For more information please contact the University of Oxford news & information office on +44 (0)1865 280530 or [email protected]

Notes to Editors:

  • The Nuffield Orthopaedic Centre Charity, an independent charitable trust, raised £6 million to build the second phase of the Botnar Research Centre. The Duchess of Cornwall has long maintained an interest in the work of the research centre and the Nuffield Orthopaedic Centre. In 2002, Professor Graham Russell who was President of the National Osteoporosis Society and Director of the Botnar Research Centre invited The Duchess of Cornwall, then Mrs Parker Bowles, to visit and to see the work being done there. Mrs Parker Bowles opened the first phase of the Botnar Research Centre in 2003. In 2006, the Duchess of Cornwall became Patron of the Nuffield Orthopaedic Centre until 2011, while the hospital was undergoing a major redevelopment programme. In 2007, opened the newly rebuilt Nuffield Orthopaedic Centre. The Charity had raised £6.6 million to build two adult wards, a children’s ward and a hydrotherapy pool as part of the redevelopment. HRH also laid the foundation Stone for the second phase of the Botnar Research Centre.  This second phase has recently been completed. http://www.ouh.nhs.uk/get-involved/fundraising/noc-appeal.aspx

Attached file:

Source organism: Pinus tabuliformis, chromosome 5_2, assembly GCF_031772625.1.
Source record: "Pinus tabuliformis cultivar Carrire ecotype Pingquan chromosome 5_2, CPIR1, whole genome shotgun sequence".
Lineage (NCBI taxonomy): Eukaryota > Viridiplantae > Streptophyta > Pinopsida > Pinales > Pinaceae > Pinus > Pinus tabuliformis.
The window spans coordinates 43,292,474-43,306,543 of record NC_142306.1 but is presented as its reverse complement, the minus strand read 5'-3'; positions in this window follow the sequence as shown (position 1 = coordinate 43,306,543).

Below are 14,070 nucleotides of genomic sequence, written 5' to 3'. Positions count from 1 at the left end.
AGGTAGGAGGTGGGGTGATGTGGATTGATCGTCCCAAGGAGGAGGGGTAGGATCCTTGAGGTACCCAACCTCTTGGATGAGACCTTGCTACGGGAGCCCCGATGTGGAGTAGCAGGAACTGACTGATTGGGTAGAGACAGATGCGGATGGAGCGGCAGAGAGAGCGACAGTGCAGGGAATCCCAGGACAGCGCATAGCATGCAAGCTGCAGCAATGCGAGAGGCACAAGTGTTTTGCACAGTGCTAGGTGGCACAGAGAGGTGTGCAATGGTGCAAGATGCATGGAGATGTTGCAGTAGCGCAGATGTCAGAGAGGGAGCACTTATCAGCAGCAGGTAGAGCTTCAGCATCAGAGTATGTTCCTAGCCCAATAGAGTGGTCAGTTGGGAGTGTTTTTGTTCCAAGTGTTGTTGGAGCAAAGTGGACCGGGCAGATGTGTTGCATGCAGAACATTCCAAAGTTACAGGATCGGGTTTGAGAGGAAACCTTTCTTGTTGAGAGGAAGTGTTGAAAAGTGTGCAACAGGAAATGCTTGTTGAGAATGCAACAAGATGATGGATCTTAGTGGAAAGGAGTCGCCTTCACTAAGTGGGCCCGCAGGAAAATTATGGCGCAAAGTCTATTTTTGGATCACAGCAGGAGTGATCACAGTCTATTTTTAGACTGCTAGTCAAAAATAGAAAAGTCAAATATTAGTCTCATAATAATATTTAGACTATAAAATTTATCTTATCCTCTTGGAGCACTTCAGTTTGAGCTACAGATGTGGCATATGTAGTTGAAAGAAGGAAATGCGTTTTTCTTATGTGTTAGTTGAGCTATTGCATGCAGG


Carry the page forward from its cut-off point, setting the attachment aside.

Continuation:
• The Oxford University Hospitals NHS Trust (OUH) is one of the largest acute teaching trusts in the UK, with a national and international reputation for the excellence of its services and its role in patient care, teaching and research. The Trust employs 11,000 staff and consists of four hospitals: the Churchill Hospital, John Radcliffe Hospital and Nuffield Orthopaedic Centre in Oxford and the Horton General Hospital in Banbury. www.ouh.nhs.uk
  • Oxford University’s Medical Sciences Division is one of the largest biomedical research centres in Europe, with over 2,500 people involved in research and more than 2,800 students. The University is rated the best in the world for medicine, and it is home to the UK’s top-ranked medical school.

    From the genetic and molecular basis of disease to the latest advances in neuroscience, Oxford is at the forefront of medical research. It has one of the largest clinical trial portfolios in the UK and great expertise in taking discoveries from the lab into the clinic. Partnerships with the local NHS Trusts enable patients to benefit from close links between medical research and healthcare delivery.

    A great strength of Oxford medicine is its long-standing network of clinical research units in Asia and Africa, enabling world-leading research on the most pressing global health challenges such as malaria, TB, HIV/AIDS and flu. Oxford is also renowned for its large-scale studies which examine the role of factors such as smoking, alcohol and diet on cancer, heart disease and other conditions.